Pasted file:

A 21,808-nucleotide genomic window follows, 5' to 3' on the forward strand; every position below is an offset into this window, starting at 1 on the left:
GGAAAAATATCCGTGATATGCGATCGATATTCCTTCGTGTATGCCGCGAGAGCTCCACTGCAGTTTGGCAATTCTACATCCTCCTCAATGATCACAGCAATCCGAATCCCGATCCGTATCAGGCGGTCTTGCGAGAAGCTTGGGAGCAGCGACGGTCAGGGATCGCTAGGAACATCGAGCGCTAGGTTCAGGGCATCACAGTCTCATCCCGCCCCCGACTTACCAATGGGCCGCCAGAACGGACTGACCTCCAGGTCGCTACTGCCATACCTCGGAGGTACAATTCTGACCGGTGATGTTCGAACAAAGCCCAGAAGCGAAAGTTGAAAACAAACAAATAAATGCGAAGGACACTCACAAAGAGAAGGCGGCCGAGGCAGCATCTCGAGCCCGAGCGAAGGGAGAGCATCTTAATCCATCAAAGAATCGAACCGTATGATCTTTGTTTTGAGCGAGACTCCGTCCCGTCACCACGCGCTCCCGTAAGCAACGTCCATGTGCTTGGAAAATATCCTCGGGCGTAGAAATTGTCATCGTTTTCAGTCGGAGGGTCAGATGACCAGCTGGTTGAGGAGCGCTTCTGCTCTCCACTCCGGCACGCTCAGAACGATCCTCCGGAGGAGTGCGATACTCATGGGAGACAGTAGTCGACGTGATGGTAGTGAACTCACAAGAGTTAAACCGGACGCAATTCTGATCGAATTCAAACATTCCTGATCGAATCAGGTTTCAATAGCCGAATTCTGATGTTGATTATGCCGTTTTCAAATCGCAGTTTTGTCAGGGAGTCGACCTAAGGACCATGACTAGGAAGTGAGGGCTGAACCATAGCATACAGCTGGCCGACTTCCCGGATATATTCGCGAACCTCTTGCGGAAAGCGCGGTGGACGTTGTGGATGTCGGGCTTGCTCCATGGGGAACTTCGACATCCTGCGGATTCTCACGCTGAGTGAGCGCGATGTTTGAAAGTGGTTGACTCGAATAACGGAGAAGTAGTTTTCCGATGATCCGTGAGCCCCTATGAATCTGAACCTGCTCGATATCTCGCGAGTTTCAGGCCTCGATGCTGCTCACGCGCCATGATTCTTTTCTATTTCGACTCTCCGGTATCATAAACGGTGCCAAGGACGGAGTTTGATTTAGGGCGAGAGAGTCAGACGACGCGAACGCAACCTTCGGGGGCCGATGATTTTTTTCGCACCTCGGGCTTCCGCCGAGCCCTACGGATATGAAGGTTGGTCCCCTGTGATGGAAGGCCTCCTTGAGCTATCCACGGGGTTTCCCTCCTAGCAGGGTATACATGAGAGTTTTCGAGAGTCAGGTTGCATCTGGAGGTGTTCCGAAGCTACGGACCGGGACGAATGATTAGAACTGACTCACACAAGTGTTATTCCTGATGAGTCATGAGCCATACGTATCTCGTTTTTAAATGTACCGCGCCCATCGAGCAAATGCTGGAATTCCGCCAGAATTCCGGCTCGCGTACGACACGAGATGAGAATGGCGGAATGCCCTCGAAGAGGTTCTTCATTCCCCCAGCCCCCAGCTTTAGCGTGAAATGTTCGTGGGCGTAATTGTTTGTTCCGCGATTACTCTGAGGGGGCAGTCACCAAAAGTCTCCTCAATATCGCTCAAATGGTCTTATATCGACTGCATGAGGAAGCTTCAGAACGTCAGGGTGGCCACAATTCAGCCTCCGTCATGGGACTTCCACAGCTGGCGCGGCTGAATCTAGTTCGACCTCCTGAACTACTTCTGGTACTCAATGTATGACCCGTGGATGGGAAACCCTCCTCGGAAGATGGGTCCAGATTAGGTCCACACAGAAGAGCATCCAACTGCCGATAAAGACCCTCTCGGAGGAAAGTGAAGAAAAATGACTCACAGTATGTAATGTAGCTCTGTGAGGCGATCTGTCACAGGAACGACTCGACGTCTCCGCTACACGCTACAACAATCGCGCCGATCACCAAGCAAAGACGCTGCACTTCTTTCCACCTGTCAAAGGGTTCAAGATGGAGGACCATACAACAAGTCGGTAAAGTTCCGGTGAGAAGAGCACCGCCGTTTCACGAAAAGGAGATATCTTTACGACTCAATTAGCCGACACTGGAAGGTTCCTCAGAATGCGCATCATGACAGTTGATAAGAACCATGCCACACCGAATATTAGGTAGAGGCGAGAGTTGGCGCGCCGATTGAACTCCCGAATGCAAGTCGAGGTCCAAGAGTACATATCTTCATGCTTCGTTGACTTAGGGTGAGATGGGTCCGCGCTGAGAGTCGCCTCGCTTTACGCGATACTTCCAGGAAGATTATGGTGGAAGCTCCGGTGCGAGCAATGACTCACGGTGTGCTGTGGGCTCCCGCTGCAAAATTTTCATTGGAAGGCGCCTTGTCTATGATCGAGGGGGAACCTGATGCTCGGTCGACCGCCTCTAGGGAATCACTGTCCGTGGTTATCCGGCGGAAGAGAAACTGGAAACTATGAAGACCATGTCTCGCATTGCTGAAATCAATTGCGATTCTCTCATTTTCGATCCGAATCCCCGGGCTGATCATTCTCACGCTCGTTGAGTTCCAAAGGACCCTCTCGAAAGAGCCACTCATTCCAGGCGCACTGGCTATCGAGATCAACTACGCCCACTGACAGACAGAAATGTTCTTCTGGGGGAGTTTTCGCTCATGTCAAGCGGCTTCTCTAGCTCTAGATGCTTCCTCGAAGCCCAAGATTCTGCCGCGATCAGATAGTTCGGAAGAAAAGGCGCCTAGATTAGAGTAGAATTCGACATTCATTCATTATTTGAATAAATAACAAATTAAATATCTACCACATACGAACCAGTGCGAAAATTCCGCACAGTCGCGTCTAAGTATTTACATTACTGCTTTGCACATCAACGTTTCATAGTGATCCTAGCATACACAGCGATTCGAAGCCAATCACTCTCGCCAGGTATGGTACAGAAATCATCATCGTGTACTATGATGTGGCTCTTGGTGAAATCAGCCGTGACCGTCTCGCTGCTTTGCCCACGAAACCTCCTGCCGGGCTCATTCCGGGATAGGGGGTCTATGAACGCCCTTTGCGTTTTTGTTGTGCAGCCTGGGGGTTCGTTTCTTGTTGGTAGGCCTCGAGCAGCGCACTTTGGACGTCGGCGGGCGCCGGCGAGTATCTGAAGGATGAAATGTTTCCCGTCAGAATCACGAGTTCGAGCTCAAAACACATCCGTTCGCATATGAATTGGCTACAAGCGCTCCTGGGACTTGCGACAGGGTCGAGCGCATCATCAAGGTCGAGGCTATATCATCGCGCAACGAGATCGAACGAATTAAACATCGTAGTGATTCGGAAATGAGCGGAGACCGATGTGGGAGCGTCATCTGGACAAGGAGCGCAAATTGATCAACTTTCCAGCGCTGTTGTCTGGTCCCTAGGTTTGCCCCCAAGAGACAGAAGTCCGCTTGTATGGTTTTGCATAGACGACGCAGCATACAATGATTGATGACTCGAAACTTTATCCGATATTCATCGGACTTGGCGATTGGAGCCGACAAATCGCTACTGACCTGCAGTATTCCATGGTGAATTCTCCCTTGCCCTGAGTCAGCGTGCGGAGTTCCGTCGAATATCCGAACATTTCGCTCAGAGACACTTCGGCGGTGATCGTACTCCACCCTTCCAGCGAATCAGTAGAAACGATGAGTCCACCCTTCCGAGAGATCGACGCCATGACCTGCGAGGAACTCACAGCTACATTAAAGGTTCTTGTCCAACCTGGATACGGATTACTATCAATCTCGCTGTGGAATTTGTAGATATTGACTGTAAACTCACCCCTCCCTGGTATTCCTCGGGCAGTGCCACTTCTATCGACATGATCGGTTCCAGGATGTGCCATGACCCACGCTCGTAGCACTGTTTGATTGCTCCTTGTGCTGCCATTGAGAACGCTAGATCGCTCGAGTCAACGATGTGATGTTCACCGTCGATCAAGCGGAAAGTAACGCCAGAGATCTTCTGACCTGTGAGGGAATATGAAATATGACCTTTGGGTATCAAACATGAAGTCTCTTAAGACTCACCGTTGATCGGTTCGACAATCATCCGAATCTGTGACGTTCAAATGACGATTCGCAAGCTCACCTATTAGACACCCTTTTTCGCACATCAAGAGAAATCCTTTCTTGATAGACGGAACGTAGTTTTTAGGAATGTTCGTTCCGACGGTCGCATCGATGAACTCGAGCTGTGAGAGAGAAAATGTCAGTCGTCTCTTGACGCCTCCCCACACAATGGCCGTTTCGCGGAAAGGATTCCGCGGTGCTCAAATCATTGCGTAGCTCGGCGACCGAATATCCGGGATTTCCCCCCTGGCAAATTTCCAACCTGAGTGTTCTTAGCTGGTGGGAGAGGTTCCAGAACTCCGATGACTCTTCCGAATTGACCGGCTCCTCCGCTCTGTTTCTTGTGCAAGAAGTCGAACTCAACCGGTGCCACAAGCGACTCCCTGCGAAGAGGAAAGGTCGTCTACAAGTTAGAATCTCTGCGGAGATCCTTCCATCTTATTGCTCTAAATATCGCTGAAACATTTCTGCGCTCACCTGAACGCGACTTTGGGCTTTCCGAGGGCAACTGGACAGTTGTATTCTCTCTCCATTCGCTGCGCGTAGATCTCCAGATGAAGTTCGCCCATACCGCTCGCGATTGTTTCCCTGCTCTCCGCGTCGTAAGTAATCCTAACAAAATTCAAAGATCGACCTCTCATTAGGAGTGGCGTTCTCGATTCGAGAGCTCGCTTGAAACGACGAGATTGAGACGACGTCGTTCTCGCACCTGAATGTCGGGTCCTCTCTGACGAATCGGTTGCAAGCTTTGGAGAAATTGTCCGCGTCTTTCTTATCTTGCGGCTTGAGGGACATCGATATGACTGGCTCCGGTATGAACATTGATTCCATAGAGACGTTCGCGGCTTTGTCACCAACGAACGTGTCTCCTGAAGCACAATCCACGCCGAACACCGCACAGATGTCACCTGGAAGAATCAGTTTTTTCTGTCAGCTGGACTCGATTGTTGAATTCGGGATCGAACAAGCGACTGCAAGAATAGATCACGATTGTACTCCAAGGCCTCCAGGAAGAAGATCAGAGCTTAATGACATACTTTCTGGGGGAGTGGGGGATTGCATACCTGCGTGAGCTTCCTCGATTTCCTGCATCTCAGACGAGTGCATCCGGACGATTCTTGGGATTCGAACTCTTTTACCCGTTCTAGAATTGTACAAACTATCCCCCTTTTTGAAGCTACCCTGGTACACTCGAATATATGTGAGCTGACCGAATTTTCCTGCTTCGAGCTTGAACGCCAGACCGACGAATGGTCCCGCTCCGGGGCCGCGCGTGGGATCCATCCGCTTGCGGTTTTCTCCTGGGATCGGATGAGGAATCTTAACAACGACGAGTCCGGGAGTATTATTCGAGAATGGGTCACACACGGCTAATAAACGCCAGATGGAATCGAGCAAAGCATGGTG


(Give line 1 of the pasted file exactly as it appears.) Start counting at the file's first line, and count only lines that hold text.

A 21,808-nucleotide genomic window follows, 5' to 3' on the forward strand; every position below is an offset into this window, starting at 1 on the left: